9 Stocks That Show Their Companies Are in Deep Trouble

Blue Apron Holdings Inc. (NYSE: APRN) finally reached penny stock status in December, after its initial public offering in the summer of 2017. The food subscription service has been plagued by poor earnings and insufficient growth. This service was thought to be trendy back in 2016 and 2017, but not much has really come from it, and it seems to be just a passing fad. However, a recent deal with Weight Watchers has given this company some life. While Blue Apron could live on, it’s more likely that it would be through an acquisition, and even then for pennies on the dollar compared to when it came public. Shares of Blue Apron recently traded at $0.96 apiece. The 52-week range is $0.65 to $4.20. In the past year, the stock is down 76%.

Weatherford International PLC (NYSE: WFT) was easily a $4 stock back in January of last year, but since then it has dropped to around $0.50, a loss of roughly 87%. Keep in mind that Weatherford is easily one of the most shorted stocks traded on the New York Stock Exchange. So what’s caused this stock to reach so low and why are so many betting against it? This is one of the largest multinational oilfield service companies, and it primarily serves the offshore market, which can be incredibly competitive. Not to mention there hasn’t been enough new drilling for Weatherford to be viable. Recent falling oil prices haven’t helped much either. Shares of Weatherford were last seen at $0.53, in a 52-week range of $0.22 to $4.41.

General Electric Co. (NYSE: GE) is the poster child for this list of companies in deep trouble. This once great firm is facing some tough choices about how to break itself up, most likely with the health care segment spun off, among others. If the health care spin-off is accomplished, the company will be left with an underperforming power business, a thriving aviation business and a struggling renewable energy segment, plus a few other bits and pieces of its former empire. The stock is down about 55% in the past 52 weeks, which would imply a loss of over $91 billion in market cap from this time last year. The kicker is that GE was delisted from the Dow Jones industrial average back in June. Shares of GE traded at $8.67, in a 52-week range of $6.66 to $19.39.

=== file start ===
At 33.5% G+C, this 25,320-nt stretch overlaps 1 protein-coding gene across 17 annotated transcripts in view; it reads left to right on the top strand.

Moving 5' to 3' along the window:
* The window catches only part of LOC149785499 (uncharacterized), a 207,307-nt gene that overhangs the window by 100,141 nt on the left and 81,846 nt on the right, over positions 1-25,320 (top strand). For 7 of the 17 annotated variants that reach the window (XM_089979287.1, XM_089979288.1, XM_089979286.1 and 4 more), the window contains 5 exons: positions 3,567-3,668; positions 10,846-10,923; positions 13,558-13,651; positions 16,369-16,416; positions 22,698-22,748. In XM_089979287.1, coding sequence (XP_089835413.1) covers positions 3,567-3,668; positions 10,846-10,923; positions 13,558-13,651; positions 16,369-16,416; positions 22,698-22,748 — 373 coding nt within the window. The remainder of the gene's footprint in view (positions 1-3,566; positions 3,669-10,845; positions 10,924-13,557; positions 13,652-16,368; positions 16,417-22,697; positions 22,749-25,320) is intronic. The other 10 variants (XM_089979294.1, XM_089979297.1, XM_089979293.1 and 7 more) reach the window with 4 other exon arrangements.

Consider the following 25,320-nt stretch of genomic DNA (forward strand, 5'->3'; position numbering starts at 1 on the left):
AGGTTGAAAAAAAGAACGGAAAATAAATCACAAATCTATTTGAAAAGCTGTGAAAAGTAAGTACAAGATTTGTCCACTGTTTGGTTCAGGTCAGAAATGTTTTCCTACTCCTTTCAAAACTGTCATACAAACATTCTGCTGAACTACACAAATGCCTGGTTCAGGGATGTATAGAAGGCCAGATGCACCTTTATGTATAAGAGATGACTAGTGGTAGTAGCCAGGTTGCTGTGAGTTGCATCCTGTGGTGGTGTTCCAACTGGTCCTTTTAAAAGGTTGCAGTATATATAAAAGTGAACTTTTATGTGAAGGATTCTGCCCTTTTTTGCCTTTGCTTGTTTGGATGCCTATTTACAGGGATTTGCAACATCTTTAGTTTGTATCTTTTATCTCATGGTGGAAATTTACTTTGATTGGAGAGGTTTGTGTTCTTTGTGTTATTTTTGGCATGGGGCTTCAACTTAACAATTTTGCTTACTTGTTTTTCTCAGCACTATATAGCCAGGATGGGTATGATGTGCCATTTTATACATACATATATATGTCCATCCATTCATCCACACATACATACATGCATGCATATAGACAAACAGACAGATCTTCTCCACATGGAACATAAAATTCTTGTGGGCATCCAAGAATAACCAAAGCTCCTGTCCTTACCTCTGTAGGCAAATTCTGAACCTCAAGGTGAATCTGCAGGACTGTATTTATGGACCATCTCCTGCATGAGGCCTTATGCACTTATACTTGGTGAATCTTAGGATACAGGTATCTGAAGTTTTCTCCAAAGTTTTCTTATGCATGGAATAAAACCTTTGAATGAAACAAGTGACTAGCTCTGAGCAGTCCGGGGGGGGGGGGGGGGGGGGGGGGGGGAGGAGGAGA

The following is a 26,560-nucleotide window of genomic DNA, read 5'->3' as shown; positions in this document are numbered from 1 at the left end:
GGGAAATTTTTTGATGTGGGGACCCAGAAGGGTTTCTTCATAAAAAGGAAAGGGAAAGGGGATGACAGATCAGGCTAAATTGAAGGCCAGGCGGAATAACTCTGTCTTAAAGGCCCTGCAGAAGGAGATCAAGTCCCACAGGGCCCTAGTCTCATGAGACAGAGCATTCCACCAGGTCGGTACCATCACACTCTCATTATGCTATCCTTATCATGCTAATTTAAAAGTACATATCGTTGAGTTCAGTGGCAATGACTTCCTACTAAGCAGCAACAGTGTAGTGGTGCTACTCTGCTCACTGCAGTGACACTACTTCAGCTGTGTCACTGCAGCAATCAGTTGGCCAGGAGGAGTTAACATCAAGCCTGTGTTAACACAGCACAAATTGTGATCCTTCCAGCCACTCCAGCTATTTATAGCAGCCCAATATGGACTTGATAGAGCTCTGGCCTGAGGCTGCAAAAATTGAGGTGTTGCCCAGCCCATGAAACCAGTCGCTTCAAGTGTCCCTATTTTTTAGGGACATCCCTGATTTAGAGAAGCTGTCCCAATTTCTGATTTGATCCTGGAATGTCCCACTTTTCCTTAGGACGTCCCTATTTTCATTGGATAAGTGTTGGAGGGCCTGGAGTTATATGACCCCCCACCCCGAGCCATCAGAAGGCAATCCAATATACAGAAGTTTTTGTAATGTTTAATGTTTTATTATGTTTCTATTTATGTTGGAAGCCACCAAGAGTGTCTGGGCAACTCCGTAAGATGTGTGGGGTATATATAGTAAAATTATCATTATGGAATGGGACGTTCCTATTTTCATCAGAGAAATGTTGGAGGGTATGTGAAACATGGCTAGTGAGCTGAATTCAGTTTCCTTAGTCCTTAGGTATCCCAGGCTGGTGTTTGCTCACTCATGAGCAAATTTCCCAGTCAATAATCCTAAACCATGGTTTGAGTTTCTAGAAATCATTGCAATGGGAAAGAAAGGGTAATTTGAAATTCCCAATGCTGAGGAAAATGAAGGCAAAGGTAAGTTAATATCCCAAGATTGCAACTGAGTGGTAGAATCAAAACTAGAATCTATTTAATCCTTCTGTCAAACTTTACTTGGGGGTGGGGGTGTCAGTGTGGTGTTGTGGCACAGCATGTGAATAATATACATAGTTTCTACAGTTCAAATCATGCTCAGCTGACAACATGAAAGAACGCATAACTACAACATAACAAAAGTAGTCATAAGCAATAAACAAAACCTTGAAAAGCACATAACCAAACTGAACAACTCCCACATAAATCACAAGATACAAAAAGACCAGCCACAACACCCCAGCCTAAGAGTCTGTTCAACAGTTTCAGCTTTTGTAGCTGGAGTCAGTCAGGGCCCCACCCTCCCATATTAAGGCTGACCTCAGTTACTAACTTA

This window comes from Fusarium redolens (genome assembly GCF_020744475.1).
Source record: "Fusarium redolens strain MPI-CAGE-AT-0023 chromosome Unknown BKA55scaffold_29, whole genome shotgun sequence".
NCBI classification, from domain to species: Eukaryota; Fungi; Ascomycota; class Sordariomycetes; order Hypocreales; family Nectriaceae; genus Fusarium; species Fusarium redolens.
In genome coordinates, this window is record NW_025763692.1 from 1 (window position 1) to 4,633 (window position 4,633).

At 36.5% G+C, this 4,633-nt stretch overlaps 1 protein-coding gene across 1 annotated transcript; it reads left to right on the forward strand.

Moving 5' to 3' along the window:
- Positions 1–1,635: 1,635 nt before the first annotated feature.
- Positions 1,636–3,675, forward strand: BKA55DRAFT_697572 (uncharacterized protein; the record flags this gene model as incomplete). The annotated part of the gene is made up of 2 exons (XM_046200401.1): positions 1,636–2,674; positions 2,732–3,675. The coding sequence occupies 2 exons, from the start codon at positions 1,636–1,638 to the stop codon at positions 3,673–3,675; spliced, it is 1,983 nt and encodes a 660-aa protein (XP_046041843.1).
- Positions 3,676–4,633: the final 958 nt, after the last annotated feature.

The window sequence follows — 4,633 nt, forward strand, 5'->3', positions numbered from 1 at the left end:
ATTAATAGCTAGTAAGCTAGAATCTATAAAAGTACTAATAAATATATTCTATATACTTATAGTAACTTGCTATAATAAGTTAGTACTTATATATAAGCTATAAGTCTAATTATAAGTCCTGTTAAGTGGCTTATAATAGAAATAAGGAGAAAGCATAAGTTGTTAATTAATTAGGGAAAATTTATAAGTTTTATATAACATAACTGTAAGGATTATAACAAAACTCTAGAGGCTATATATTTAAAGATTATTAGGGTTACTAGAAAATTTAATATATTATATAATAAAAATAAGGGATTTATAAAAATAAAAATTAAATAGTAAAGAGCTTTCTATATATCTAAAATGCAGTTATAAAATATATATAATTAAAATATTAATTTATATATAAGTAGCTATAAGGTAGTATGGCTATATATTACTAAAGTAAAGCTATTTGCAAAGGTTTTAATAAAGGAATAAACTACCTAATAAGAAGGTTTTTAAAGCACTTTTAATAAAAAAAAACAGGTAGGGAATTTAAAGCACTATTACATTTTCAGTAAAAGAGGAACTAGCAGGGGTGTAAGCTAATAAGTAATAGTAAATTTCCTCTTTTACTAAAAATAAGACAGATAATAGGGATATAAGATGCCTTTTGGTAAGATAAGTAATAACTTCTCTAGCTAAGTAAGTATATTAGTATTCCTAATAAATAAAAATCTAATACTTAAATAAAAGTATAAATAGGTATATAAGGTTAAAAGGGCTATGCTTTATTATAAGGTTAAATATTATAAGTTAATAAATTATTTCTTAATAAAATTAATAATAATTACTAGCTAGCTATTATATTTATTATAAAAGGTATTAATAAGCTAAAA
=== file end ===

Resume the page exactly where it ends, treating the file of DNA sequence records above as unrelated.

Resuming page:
Zynga Inc. (NASDAQ: ZNGA) consistently has been one of the most shorted stocks on the Nasdaq in recent memory. With so many people betting against this video game company, it makes sense that Zynga would be facing some issues. The video game producer has seen inconsistent earnings over the past year and has been forced into M&A to stop the bleeding from its games dropping in popularity. Candy Crush was hugely popular once upon a time and could easily fund the $4 billion firm, but with gamers turning to different games, like Fortnite, it could be a rocky road ahead for Zynga. Shares of Zynga were trading at $4.14, in a 52-week range of $3.20 to $4.57.

PG&E Corp. (NYSE: PCG) is under fire from concerns over a potential bankruptcy. On November 8, shares of PG&E closed near $49. A week later they closed at just over $17. What happened in between may lead the largest gas and electric utility in northern California to file for bankruptcy protection. The company is considering making the filing as a result of devastating and deadly forest fires in 2017 and 2018 that could cost the utility billions in liabilities. Shares of PG&E traded at $18.93 on Monday, in a 52-week range of $17.26 to $49.42. In the past year, the stock is down 44%.

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